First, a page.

A-ha, told-you-so moments don’t come along too often, so when you get one, it’s worth relishing and sharing. I’m experiencing this over an article from our July 29 LCT E-News
about how integrity and trust will determine the future success of luxury brands. As the article from the LuxurySociety.com states: “Openness, honesty and integrity are now some of the central driving forces behind a consumer’s decision to buy, and companies need to embrace this new way of thinking.”
Trust is the major attribute that defines companies and services in the luxury sector, the article asserts. I couldn’t agree more. It’s refreshing to see some old-school values return to the forefront in a price-driven, loud-mouthed, spam-a-lot, race-to-the-bottom-line consumer culture. Limousine services fit right into the long-term solution to this problem.
A chauffeured transportation company may not be able to compete on rock-bottom prices, but it sure can reap loyal clients based on reliable, ethical behavior and service.
Therein lies the winning trump card against the bad boy transportation network companies (TNCs), such as Uber, which are trying to buy, bully and smack-talk their way past regulators into a privileged status. Just add up the TNC drivers with criminal backgrounds, actual crimes against passengers, price gouging . . . the always-on media Muzak of TNC travesties that never seems to end.
“When the only choice we have is the difference between a couple of [dollars], good value for money is no longer enough,” the article states. “The behavior of companies, and the ability to trust them, is fast becoming the only way to stand out from the crowd. If consumers trust luxury brands, they will make time to listen and engage with them, share their content and tell their stories. Luxury is not about exclusivity and status anymore but about networks, connectivity and community.”
Are You A TBTN?
The emphasis on integrity-based luxury brands comes amid the ongoing industry regulatory battle with TNCs, where limousine and taxi operators are drawing distinctions from TNCs by taking the ethical high road on client safety, driver background checks, insurance coverage, and labor law compliance. These are the main advantages of what I call trust-based transportation networks (TBTNs).
The theme of TNCs vs. TBTNs emerged again the following week in an Aug. 5 LCT E-News article about the advent of iCars, an on-demand and pre-booked reservation system and app for the private transportation industry. It was launched by Gary Bauer, a 25-year industry veteran and owner of Bauer’s Intelligent Transportation in San Francisco, who plans to take it to cities nationwide. “iCars offers a high-end professional on-demand service provided by operators who meet, or exceed, all of the requirements the limousine industry complies with such as commercial insurance, employee status, driver drug testing and background checks, vehicle maintenance, safety requirements, and a laundry list of stringent items operators need to comply with in order to come on board,” according to the article.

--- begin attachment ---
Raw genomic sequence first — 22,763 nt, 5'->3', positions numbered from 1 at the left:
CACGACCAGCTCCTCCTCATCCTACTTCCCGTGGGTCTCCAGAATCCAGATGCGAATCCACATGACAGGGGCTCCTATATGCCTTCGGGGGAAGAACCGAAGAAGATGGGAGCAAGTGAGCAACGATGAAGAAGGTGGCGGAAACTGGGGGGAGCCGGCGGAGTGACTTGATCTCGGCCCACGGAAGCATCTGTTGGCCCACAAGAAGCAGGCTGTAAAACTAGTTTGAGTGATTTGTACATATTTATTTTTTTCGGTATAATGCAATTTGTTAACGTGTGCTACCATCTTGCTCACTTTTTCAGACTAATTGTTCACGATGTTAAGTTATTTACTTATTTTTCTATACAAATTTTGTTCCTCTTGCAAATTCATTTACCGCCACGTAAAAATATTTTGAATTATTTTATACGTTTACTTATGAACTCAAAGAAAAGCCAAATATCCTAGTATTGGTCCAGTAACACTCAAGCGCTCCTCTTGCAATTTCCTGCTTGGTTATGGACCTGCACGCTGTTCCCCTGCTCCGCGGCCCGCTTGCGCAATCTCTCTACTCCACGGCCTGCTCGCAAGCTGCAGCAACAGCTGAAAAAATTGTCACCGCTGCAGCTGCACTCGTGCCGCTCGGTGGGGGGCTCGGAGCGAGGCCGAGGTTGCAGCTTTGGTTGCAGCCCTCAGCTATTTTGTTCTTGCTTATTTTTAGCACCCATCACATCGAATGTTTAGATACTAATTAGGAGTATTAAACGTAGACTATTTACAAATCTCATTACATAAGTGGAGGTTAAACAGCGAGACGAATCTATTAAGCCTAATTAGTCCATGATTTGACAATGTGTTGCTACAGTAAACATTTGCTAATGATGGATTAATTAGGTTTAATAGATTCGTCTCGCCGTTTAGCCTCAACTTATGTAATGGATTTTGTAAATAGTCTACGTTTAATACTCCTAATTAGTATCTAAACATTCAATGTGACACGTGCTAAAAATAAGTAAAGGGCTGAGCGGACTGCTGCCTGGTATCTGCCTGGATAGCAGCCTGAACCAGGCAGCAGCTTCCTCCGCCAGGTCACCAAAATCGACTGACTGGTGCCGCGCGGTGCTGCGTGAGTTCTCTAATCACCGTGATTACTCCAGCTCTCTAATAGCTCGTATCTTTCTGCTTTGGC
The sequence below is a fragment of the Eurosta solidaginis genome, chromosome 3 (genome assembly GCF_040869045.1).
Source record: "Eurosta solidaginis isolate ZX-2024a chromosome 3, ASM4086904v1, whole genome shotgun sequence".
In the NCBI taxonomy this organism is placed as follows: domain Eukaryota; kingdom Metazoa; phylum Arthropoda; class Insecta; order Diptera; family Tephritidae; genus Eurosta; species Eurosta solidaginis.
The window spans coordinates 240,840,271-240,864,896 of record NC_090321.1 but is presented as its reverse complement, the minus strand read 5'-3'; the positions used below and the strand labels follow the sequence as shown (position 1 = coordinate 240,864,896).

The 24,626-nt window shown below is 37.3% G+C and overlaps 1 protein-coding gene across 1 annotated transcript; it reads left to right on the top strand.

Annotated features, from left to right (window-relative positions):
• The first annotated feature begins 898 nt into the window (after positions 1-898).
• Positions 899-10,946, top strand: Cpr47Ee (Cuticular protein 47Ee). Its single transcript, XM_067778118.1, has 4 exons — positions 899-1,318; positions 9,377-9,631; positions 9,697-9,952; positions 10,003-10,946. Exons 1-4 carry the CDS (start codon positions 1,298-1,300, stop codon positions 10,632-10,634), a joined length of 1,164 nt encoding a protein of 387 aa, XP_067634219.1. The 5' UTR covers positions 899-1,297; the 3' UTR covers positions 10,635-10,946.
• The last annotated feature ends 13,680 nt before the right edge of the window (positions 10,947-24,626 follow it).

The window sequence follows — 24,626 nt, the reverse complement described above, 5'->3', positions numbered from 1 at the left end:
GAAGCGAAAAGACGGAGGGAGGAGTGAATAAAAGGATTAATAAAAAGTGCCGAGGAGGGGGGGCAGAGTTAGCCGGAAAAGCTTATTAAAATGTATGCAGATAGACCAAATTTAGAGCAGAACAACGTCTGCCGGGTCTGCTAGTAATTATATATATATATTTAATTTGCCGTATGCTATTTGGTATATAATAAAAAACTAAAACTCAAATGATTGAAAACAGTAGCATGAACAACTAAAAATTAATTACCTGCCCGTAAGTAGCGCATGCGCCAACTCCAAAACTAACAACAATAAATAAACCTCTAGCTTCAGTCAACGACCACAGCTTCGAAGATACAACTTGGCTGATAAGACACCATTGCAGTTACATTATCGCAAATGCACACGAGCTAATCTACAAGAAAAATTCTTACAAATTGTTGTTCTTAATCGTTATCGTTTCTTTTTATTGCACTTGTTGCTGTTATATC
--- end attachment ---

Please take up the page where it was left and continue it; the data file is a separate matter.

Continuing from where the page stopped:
Survival To Success
As an industry, we see a three-pronged approach to TNCs taking shape:
• No. 1 is the regulatory and political efforts being waged by the leaders of industry associations.
• No. 2 is the technological upgrades by entrepreneurs such as iCars’ Bauer.
• No. 3 comes back to you, the everyday operator or vendor. For the industry to succeed against TNCs, every operator and vendor should run a service as squeaky clean as ever.
There’s hardly any margin for errors, honest or not, when an industry’s major selling points are integrity and respect for the law. That means everyone needs to pursue the same superior standards.
North Carolina operator H.A. Thompson recently elaborated on that point in a letter he e-mailed us: “What has happened to integrity? My definition is how you treat time, money, and people. There is so little of it in business, sports, politics, and religion. Without it, can you survive? Not usually. I try hard to preach to drivers and staff how important it is to be honest and live by the rules we set in the company. Because if you don’t, the price is very high. And especially when it comes to finances, which is usually the downfall of most companies.”
Thompson underscores the point of the Luxury Society article: We can’t cut corners on trust and integrity. There’s too much at stake. In a digital world, incidents and perceptions go viral. Competition is merciless. Clients talk. Social media users chat, share, comment and link. No one can hide. For businesses, damage control no longer means dancing your way out of the limelight. As the article states: “In the past, trust was something that companies could manage through press releases and word of mouth. Nowadays, consumers can simply Google the truth.”
Building and preserving an ethical company reputation rests on avoiding bad behavior in the first place. How are you running your business when no one is watching? If you don’t want a video of it to be seen in a convention hall full of your peers, chances are you shouldn’t be doing it. Businesspeople who get that point will survive and stand-out in a luxury market reorienting to reliability and trust. Right and wrong now equals profit and loss. I am telling you so.